Information Cues As Signals of Quality


Dhruv Grewal and Kent B. Monroe (1995) ,"Information Cues As Signals of Quality", in E - European Advances in Consumer Research Volume 2, eds. Flemming Hansen, Provo, UT : Association for Consumer Research, Pages: 356.

European Advances in Consumer Research Volume 2, 1995      Page 356


Dhruv Grewal, University of Miami

Kent B. Monroe, University of Illinois

Consumers face a myriad of choices for most buying decisions. The intense competition for the limited consumer dollar has created a confusing buying environment negating the classic assumption of economic theory that buyers have perfect information about products and prices. Additionally, buyers' may lack the ability to process all available information (e.g., numerous price-promotions offered by retailers). In this uncertain environment, buyers may use information cues (e.g., price, guarantees, ad execution stylesChumor) to hasten their decision making processes (i.e., evaluation of products and services) (Dodds, Monroe and Grewal 1991).

This special session examines on how various cues in advertisements and product information packages may be used by buyers as quality signals. Specifically, the special session focuses on three divergent cuesCprice (and other extrinsic cues), guarantees and humor in advertisements (an executional style). Each of these papers examines the effect of a specific information cue on buyers' perceptions of quality (e.g., product, service, advertiser, ad). The session papers have implications for consumer behavior researchers (both European and North American), manufacturers, advertisers, retailers and public policy makers. The session should generate an interesting discussion.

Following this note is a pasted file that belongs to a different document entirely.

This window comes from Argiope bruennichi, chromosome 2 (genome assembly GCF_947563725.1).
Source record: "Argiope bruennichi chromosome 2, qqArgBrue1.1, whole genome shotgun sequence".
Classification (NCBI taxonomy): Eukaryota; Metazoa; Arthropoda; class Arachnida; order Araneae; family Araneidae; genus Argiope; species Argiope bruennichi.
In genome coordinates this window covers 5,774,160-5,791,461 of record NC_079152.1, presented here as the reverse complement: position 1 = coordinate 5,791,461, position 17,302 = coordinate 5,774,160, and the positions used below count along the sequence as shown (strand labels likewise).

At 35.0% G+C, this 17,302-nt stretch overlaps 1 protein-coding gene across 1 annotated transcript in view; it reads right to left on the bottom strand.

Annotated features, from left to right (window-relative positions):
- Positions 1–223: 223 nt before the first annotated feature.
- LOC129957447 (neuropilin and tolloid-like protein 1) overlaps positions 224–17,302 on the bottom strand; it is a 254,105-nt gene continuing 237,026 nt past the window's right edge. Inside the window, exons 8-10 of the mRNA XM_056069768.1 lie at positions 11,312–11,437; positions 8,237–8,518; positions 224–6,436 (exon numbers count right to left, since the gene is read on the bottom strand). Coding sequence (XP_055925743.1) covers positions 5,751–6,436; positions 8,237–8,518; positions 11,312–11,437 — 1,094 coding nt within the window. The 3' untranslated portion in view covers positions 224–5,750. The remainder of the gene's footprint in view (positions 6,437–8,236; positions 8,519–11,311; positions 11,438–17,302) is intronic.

The first paper (Grewal and Monroe 1995) presents a conceptual framework integrating past research. The proposed conceptual framework helps outline the effects of a variety of information cues on buyers' product evaluations and behavioral intentions. Past research was synthesized to develop this framework. Furthermore, research pertaining to the effects of price on buyers' perceptions of quality are moderated by the presence of other information cues (e.g., advertised reference prices, brand and store name and contextual cues) are discussed. The second paper (Lassar, Marmorstein and Sarel 1995) focuses on the role of guarantees as a cue of product quality. The results of an experiment are reported. The third paper (Costley and Graby 1995) focuses on whether the ad executional styles associated with humor affect consumer evaluations (quality) of brands and ad attitudes. They also report the results of an experiment.


Costley, Carolyn L. and Francoise Graby (1995), "Humor Cues to Quality," Copenhagen Summer Conference of the Association for Consumer Research.

Dodds, William B. and K. B. Monroe and Dhruv Grewal (1991), "The Effects of Price, Brand, and Store Information on Buyers' Product Evaluations," Journal of Marketing Research, 28 (August), 307-19.

Grewal, Dhruv and Kent B. Monroe (1995), "Price as a Signal of Quality," Copenhagen Summer Conference of the Association for Consumer Research.

Lassar, Walfried, Howard Marmorstein, and Dan Sarel (1995), "Examining the Effectiveness of Service Guarantees: The Role of Process, Specificity, and Prior Experience," Copenhagen Summer Conference of the Association for Consumer Research.



Dhruv Grewal, University of Miami
Kent B. Monroe, University of Illinois


E - European Advances in Consumer Research Volume 2 | 1995

Share Proceeding

Featured papers

See More


A2. A Window to the Brand's Soul: How Models' Eyes Affect Consumers' Attitudes

Maria Giulia Trupia, IESE Business School
Martina Cossu, Bocconi University, Italy
Zachary Estes, Bocconi University, Italy

Read More


F9. Protection against Deception: The Moderating Effects of Knowledge Calibration on Consumer Responses to Ambiguous Advertisement Information

Joel Alan Mohr, Queens University, Canada
Peter A. Dacin, Queens University, Canada

Read More


Enhancing the Effectiveness of Narratives Among Vaccine-Skeptical Parents

Sandra Praxmarer-Carus, Universität der Bundeswehr München
Stefan Wolkenstoerfer, Universität der Bundeswehr München

Read More

Engage with Us

Becoming an Association for Consumer Research member is simple. Membership in ACR is relatively inexpensive, but brings significant benefits to its members.